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Consumer stocks have been moving higher, with the iShares Dow Jones U.S. Consumer Goods Sector Index Fund (IYK) hitting a new high on September 21, 2012. It is always nice to break down winning ETFs to see if there are a few stocks that are driving the increase or if there is a sustainable trend.

iShares lists the components of the fund as of September 21, 2012, and although there are 122 companies represented in the fund, the IYK is quite top heavy, with 10 stocks making up 58.37% of the fund, and four stocks making up 38.22%.

Those top four stocks are:

  • Proctor and Gamble (PG) - 12.18% of the fund
  • Philip Morris (PM) - 9.66%
  • Coca-Cola (KO) - 9.36%
  • PepsiCo (PEP) - 7.02%

The stocks listed are clearly consumer stocks and are based in the US, but derive a substantial portion of revenues from overseas. As part of the beverage industry under attack in many places, including New York City, Coke and Pepsi make up a disproportionately large part of the fund.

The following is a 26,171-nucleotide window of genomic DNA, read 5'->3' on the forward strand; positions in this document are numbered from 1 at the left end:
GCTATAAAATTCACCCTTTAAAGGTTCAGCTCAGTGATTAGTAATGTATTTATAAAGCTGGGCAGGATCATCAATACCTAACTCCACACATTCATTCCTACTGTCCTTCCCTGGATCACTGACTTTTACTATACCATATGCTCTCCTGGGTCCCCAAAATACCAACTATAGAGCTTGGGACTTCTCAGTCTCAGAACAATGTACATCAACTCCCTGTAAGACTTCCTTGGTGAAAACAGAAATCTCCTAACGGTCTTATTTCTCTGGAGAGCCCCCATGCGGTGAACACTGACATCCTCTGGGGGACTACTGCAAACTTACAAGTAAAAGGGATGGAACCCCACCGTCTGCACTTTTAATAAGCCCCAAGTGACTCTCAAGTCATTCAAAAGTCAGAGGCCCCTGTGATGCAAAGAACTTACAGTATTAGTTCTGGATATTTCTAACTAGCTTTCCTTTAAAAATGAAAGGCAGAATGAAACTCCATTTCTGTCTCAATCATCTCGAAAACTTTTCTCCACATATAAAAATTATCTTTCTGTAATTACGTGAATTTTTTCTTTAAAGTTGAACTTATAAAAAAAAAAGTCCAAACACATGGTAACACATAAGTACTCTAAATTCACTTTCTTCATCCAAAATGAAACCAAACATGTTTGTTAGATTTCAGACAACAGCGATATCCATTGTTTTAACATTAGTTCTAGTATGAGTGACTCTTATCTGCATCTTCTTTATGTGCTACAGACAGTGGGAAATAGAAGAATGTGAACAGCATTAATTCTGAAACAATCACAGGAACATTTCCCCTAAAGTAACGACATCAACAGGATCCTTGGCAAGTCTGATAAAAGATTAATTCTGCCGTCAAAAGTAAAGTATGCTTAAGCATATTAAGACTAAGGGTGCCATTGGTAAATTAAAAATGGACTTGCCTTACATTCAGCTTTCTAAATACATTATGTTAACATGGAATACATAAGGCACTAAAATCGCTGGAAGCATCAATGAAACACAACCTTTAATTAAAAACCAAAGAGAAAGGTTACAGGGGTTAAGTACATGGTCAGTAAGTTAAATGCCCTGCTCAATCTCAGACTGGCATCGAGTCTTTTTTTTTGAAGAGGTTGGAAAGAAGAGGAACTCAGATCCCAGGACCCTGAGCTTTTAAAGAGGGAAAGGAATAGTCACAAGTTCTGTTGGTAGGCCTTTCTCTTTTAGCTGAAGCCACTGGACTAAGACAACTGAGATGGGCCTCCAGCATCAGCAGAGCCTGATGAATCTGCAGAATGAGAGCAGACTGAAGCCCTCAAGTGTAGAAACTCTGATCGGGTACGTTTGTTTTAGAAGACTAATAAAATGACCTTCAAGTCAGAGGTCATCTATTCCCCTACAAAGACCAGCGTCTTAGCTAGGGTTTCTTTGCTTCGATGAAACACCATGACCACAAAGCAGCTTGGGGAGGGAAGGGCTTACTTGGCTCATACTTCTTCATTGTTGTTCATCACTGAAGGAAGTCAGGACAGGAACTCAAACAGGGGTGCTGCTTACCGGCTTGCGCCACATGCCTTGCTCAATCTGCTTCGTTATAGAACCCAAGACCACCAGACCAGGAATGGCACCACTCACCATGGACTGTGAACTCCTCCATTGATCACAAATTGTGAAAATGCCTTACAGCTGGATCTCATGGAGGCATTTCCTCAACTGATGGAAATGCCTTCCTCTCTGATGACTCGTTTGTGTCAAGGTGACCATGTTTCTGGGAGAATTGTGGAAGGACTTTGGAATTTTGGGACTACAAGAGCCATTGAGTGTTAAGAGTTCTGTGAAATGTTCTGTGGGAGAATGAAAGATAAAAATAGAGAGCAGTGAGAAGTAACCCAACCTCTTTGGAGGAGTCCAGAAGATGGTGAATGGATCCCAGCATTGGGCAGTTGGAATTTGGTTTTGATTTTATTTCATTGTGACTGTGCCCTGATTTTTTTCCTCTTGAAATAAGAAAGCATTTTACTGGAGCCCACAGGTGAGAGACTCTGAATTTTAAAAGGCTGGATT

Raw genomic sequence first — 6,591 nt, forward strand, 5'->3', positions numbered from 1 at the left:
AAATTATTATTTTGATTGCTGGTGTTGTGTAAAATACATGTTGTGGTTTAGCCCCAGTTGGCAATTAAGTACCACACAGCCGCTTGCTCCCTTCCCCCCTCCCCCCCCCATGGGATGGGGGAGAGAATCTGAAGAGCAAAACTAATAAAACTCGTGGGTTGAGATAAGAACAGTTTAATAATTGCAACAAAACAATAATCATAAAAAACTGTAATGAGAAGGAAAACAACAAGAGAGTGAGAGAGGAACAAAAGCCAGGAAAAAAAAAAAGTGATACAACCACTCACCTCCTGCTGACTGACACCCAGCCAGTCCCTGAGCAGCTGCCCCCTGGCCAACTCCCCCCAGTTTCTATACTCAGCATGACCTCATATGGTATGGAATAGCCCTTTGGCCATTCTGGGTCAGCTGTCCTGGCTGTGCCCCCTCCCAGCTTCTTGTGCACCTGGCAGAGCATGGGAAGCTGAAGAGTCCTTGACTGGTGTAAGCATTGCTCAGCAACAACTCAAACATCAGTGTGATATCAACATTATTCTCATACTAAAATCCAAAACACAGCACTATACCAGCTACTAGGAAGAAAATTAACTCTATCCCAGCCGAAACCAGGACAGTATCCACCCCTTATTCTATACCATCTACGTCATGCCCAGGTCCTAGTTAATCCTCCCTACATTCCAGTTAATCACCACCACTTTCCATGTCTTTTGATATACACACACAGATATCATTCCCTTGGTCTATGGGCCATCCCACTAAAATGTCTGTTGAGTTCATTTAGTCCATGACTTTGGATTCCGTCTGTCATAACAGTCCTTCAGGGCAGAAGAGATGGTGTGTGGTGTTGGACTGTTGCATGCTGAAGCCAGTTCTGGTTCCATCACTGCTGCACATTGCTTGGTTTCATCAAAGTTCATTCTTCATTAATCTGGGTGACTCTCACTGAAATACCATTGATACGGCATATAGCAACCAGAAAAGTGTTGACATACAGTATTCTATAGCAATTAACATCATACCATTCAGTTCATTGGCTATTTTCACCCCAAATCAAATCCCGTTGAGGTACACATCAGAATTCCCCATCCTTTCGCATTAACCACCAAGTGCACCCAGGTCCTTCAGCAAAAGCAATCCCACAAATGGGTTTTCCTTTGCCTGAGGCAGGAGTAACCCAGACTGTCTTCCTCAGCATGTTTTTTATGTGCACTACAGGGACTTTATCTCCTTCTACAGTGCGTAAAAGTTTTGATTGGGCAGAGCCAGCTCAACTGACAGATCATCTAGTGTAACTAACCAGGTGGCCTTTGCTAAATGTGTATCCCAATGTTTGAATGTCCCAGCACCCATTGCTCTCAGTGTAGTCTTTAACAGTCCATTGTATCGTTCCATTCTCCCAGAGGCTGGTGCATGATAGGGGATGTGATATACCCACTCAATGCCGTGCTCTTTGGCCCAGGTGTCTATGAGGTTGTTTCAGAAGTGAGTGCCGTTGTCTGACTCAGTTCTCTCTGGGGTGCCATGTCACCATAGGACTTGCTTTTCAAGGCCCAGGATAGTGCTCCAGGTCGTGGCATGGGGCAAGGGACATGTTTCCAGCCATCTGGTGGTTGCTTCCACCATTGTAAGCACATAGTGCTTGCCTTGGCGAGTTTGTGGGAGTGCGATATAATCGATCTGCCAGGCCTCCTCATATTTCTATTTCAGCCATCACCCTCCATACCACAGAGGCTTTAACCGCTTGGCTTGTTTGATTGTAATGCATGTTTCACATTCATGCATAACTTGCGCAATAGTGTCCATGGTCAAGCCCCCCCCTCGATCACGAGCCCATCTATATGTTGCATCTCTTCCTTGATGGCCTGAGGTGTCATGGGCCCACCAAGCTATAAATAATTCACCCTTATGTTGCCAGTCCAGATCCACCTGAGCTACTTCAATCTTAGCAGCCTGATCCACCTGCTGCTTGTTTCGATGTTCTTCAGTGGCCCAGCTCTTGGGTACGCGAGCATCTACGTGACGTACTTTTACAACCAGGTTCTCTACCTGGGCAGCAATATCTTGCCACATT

Philip Morris presents similar concerns, with tobacco under constant threat from national and local governments. Tobacco stocks are often shunned by social investors, and Altria (MO) is the sixth largest fund holding.

A review of charts shows that IYK has underperformed the S&P 500 (SPY) over the last year, but outperformed for five years. As a conservative investment, the ETF is made up of solid, dividend paying stocks and is likely to lag the market in good times and outperform during downtrends. But, any major negative headlines impacting the heavily weighted stocks in the fund could cause it to fall behind its benchmarks.

Another point relates to the stocks missing from the fund. You could make the case that Apple (AAPL) and Amazon (AMZN) are consumer stocks, and they are both unrepresented here.

Should You Buy This Fund?

Truly conservative investors may want to find another fund that is less top heavy with news sensitive stocks, or focus on individual companies without the baggage. Investors looking for a bit more may want to search for a fund with some of the newer consumer names.

Source: Is This Consumer ETF Too Top Heavy?